“We want our loved friends to live forever, by which we mean to live beyond us, and they can’t. It is necessary to remember them, particularly the great ones, because they deserve it and because our own peace of mind, if we have any, demands it. We think of the memories they leave us as of gifts, immutable and permanent, pictures laid down on iron…”Ken Purdy’s eulogy to a friend
The man after whom the Purdy Award is named may have been the best auto writer this country has yet produced. And he was a better editor than he was a writer. To those younger writers who knew him, he was the spiritual father of their craft.
Ken W. Purdy was born in Chicago in 1913, and raised mostly in Auburn, N.Y., by his mother after his songwriter father (“On Wisconsin”) died when Ken was six. He was graduated in 1934 from the University of Wisconsin. Soon after, he got his first newspaper job with the Athol, Mass., Daily News. From there he went to Oshkosh, Wis., to the Chicago Radio Guide, to associate editor of Look; and to the Office of War Information as editor of Victory during World War II. He was editor of Parade and True in the late 40’s and early 50’s, spent a few minutes at Argosy and became a full-time freelance writer in 1955.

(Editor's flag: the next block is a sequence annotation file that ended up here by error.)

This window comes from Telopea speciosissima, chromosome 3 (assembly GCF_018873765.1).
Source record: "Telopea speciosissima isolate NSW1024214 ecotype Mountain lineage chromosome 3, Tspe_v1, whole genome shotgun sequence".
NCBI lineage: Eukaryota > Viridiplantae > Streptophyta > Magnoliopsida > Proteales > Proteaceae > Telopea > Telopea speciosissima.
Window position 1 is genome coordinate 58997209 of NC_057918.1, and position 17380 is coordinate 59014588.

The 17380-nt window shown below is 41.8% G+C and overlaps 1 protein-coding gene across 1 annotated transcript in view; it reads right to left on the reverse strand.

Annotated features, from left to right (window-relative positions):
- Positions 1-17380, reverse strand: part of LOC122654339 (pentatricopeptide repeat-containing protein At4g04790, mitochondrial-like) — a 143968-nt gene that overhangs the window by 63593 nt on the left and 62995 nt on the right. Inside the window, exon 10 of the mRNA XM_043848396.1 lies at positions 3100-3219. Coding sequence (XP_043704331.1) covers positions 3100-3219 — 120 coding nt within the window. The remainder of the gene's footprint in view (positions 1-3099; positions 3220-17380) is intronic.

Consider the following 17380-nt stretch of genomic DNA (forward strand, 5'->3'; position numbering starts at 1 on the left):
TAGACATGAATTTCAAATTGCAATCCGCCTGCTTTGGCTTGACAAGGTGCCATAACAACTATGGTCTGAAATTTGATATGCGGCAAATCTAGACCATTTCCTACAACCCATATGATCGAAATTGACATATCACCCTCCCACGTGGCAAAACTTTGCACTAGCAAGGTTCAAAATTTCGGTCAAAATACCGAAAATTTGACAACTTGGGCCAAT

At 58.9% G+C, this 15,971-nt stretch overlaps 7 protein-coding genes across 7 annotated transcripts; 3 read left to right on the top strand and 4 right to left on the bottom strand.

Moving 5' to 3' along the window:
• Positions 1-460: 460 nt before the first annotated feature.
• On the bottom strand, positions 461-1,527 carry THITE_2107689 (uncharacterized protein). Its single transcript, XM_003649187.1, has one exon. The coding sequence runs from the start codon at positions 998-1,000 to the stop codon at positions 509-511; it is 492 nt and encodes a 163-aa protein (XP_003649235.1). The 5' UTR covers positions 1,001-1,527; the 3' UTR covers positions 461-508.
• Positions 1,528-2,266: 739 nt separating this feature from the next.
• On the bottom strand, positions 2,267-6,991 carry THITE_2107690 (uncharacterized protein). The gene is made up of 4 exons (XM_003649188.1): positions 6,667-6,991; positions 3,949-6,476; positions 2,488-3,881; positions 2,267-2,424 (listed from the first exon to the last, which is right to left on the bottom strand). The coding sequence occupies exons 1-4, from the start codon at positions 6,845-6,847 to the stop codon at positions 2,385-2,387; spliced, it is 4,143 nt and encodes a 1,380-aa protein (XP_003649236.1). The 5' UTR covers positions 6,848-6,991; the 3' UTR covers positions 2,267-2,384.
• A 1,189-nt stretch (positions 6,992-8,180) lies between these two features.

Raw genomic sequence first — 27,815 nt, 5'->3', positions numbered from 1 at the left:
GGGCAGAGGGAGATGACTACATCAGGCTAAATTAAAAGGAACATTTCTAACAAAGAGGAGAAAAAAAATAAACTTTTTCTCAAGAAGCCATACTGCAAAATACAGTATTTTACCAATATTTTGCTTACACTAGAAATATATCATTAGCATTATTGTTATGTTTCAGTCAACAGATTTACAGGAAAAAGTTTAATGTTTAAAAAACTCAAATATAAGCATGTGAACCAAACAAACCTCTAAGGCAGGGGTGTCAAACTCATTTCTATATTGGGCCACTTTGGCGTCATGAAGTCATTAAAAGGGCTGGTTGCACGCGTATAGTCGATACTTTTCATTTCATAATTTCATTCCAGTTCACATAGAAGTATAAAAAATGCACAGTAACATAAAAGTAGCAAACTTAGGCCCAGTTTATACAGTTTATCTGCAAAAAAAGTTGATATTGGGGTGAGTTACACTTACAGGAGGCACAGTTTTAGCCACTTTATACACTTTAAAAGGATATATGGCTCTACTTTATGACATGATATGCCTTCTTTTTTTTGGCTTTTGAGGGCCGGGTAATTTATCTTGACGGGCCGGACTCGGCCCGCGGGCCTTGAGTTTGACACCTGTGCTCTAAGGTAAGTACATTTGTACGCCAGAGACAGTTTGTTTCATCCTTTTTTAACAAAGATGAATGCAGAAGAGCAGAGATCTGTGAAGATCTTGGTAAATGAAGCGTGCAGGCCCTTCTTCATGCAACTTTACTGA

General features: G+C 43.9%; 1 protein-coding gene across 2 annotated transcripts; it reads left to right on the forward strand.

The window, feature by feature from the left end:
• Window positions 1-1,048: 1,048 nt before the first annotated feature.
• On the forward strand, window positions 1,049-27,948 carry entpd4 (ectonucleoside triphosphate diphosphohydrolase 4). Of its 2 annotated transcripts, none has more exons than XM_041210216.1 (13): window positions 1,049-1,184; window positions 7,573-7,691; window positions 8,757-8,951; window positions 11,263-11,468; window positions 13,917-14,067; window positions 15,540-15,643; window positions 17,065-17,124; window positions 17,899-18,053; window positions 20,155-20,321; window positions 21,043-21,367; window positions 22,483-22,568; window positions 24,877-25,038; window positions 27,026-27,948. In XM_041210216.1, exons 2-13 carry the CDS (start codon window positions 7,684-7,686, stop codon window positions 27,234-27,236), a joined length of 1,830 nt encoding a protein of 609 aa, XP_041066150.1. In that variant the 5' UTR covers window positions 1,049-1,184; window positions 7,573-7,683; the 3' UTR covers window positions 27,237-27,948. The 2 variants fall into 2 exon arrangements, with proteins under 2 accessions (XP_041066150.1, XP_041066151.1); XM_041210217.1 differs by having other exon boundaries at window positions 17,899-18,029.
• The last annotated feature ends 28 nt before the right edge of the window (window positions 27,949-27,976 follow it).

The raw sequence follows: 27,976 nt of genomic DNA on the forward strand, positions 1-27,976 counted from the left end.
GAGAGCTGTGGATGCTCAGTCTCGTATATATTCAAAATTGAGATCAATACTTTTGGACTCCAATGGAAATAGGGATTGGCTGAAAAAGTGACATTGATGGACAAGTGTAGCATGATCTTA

Ken Purdy’s literary efforts were not confined to automobiles. He was a magnificent writer whose main interest just happened to be autos and the people who drove them. Among other things, he produced 35 short stories and about double that number of automotive pieces for Playboy . He won Playboy’s annual writers’ award three times. His Kings of the Road, published in 1949, is still a landmark.
He died on June 7, 1972, but left a legacy of words that magically alchemized man and metal into art. All of us connected with autos should consider ourselves fortunate to have had Ken Purdy as our chronicler and critic.